DD: Right now, I’m trying to finish a novella about Uranus.

 

AE: What are you reading right now?

DD: I’m reading The Tangled Tree by David Quammen, and A Song For a New Day by Sarah Pinsker.

 

AE: Many of our Analog authors are interested in science. Do you have any scientific background, and does it impact your fiction?

DD: I have a PhD in Genetics and I study how the social determinants of health, like poverty, influence our immune system. I’d say my interest in science and genetics absolutely influences my fiction.

 

AE: How can our readers follow you and your writing?

DD: I can be found on Twitter @ripplesintime24 and on my blog, Following the Ripples in Time. You can also check out my laboratory website.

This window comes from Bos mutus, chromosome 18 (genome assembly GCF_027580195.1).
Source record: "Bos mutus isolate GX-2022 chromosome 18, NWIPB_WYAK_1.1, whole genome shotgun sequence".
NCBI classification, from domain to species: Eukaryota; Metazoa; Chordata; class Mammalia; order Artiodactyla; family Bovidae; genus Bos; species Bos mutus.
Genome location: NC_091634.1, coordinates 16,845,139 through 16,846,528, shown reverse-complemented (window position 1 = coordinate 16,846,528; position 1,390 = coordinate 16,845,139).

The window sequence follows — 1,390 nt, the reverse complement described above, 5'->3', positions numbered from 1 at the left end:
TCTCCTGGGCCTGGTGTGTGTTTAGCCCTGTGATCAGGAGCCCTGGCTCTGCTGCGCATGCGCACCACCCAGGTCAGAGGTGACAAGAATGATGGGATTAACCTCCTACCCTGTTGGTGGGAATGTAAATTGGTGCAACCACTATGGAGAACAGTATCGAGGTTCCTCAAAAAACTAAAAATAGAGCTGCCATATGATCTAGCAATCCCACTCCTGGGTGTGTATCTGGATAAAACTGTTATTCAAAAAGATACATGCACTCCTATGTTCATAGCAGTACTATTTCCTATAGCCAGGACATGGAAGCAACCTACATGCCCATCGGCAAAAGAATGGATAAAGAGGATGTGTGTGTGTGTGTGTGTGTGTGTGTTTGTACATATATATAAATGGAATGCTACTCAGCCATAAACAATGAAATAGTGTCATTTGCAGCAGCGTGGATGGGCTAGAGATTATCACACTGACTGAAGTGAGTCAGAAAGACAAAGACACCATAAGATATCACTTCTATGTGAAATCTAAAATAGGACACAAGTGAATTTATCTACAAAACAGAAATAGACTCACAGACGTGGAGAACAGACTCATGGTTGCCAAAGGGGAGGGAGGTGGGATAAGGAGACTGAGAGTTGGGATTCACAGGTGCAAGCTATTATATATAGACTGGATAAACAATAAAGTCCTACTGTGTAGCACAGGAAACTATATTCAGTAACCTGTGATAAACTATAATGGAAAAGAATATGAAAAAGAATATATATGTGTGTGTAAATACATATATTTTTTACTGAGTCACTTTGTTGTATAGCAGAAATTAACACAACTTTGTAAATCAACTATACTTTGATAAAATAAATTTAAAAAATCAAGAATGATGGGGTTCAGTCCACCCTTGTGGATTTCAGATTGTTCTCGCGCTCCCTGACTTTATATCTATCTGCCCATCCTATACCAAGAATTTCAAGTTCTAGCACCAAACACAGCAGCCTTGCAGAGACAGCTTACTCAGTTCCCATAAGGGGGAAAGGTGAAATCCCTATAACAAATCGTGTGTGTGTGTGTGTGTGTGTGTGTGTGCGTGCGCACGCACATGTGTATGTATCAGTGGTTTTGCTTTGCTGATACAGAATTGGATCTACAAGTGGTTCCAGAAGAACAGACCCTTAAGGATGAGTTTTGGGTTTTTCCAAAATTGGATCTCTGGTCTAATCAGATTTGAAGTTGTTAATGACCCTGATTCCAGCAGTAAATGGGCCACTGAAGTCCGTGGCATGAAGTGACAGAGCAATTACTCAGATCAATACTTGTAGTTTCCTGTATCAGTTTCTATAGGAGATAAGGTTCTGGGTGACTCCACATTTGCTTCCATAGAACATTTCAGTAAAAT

Douglas F. Dluzen, PhD, is an Assistant Professor of Biology at Morgan State University in Baltimore, MD. He is a geneticist, and has studied the genetic contributors to aging, cancer, hypertension, and other age-related diseases. Currently, he studies the biology of health disparities and the microbiome in Baltimore City. He teaches evolution, genetics, and scientific thinking. He loves to write science and science fiction while sitting on the couch with his wife and partner Julia, their son Parker, and a dog and cat who take up way more room than they should.